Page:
“Obama, Explained” Condensed

Posted on February 10, 2012 by

James Fallows – a disciplined and experienced political observer – assesses the Obama presidency in the March issue of Atlantic.

Although the piece is long and repetitive, he makes important points about the president’s character and performance.

Here’s the link and highlights (the cover graphic pictured here is from a previous issue of the magazine):

Having seen a number of presidencies unfold, and some unravel, I am fully aware of how difficult it is to assess them in real time. What I feel I’ve learned about Obama is that he was unready for the presidency and temperamentally unsuited to it in many ways. Yet the conjunction of right-wing hostility to his programs and to his very presence in office, with left-wing disappointment in his economic record and despair about his apparent inability to fight Republicans on their own terms, led to an underappreciation of his skills and accomplishments…

Yet the test for presidents is not where they begin but how fast they learn and where they end up. Not even FDR was FDR at the start. The evidence is that Obama is learning fast to use the tools of office. Whether he is learning fast enough to have a chance to apply these skills in a second term—well, we’ll reconvene next year.

[Obama’s] misjudgments were the result of his own inexperience—and his reliance on a staff whose own formative experiences were mainly from the Clinton years and who were refighting some of those battles under different circumstances. But through the past year, his “decision muscle” appears to have developed. He has continued to make big strategic calls—from authorizing the assault on Osama bin Laden to defying the Republicans over the payroll-tax holiday—and most have gone his way.

…Obama also shaped his luck by being shrewd, in three significant ways. First, according to this view, he always kept his eye on what mattered most, namely avoiding another recession—and compromised and backtracked only when, in his assessment, the alternative would have been a greater economic risk.  Next, he absorbed pummeling by Republicans not so much because he was weak or unsuspecting as because he recognized problems the over-reaching opposition was creating for itself, much as he had during the 2008 primaries (and much as Bill Clinton had in 1995). And finally, that while like all presidents he came in unprepared, he adjusted as fast as anyone could have expected and was increasingly in control of events as time went on.

If Barack Obama loses this fall, he will forever seem a disappointment: a symbolically important but accidental figure who raised hopes he could not fulfill and met difficulties he did not know how to surmount.… If he is reelected, he will have a chance to solidify what he has accomplished and, more important, build on what he has learned.

Comments (2)


  1. John Connolly says:

    Fallows provides a fair and canny reading on Obama as President so far. And it is important amid the blood, agony and flames of fury and disappointment to discern the President’s very real accomplishments.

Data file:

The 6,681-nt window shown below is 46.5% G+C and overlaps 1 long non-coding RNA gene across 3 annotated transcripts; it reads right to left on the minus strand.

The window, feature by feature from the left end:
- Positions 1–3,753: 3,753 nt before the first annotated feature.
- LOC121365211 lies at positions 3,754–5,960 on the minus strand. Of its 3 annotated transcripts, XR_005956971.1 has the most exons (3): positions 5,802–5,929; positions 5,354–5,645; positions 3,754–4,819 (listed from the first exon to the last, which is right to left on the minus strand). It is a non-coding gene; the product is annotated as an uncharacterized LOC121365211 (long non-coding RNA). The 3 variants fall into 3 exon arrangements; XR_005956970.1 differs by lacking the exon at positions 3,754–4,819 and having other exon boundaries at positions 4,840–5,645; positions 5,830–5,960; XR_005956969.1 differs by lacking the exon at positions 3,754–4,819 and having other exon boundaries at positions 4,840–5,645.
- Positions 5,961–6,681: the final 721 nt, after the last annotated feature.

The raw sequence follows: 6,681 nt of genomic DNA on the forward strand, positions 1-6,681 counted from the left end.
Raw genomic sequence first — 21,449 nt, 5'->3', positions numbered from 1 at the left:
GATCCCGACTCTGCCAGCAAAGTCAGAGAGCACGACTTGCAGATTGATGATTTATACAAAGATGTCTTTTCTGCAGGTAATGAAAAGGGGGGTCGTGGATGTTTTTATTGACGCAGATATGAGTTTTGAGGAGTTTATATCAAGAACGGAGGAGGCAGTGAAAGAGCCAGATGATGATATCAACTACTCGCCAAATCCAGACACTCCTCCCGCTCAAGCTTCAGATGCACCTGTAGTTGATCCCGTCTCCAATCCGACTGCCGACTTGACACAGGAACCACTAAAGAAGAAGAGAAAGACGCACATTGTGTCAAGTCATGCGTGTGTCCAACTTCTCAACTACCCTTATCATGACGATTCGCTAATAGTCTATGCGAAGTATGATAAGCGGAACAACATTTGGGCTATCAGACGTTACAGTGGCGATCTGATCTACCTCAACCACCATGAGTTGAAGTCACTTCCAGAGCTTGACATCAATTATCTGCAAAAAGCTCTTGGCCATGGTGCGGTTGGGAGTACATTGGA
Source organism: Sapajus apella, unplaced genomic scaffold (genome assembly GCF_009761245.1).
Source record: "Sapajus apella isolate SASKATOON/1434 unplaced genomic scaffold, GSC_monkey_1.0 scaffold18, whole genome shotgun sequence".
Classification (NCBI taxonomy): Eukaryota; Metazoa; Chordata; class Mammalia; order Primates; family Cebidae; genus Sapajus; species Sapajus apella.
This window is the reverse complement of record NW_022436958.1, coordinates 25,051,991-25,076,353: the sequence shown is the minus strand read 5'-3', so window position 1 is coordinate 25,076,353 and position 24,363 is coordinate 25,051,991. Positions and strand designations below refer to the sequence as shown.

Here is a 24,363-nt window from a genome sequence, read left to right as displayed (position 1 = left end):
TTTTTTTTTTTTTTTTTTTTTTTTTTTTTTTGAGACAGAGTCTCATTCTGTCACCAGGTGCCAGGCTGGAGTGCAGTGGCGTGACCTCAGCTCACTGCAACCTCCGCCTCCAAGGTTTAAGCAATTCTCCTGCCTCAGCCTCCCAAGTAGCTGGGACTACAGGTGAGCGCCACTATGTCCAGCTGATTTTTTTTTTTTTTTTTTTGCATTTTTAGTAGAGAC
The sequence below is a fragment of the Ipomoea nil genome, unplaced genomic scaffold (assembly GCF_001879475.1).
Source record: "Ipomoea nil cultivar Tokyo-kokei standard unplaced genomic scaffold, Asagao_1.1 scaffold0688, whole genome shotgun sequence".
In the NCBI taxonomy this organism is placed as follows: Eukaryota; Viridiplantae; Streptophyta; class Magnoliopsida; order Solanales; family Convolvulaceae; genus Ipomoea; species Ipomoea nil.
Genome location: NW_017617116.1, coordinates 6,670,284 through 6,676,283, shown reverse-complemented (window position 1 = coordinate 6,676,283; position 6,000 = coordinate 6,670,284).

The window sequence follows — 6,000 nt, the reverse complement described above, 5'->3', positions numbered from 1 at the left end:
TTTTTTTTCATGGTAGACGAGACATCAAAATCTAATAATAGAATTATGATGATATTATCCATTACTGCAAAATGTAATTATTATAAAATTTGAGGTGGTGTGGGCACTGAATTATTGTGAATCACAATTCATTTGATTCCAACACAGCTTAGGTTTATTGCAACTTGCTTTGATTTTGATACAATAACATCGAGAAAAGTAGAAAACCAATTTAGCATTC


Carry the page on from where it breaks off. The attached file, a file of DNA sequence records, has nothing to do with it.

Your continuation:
I will read the entire article to see if he truly appreciates the the full array of keystone roadblocks to this Presidency:
    – The searing vein of racism that pulses through every Republican and Tea Party sneer of disrespect and hatred toward President Obama; racism which has re-ignited and provided vicious accelerant to the long ill-cherished tradition of smug Know Nothingism in American politics, as well as the blind fury against “socialism” real and imagined.
    –As well, I will be interested in seeing if Fallows gives proper weight to the obdurate refusal of the Republican House to not only not cooperate with the President, but offer practically no proposals whatsoever to address the near-Depression we’re experiencing.
    –And the Dems ought not get off scot-free either. The lack of party discipline when the Dems had overwhelming House and Senate majorities (stifling Obama’s recovery proposals) I believe led directly to their inability to retain the House in 2010.
    –I think that permitting the legislative debate over healthcare reform to drag on for an entire year (producing an overly-complex, corporate-servile plan) was a huge mistake that drained the drama and vitality from the rest of the Dems’ reform and recovery program, which for a time had the Republicans on the ropes and The Right on the run.

    If President Obama’s toughness and smarts (and money) wins a second term, he’ll have to really pour it on in policy and politics in 2014-15 in order to achieve the Presidential greatness of which he is capable.

  2. Rod Bradley says:

    John, I think your comments are both astute and right on.

    I am harsher in my assessment of his smarts in that I look more to core conviction and vision which are the marks of great leaders who transform societies in a positive way. I believe he is learning to manipulate political chess playing more skillfully, but I think he will have to discover something beyond that, some core conviction and knowledge of who and what he stands for to be capable of Presidential greatness. To me he is far too Clintonesque in too many ways in terms of policy cleverness — but without the connecting magic. Bright yes, Harvard bright, but aloof and a bit elitist at heart. FDR while elite, really did side with the little guy out of deep conviction, I think. Barack Obama does not seem to have that innate feel for the really hurting from what I’ve witnessed.

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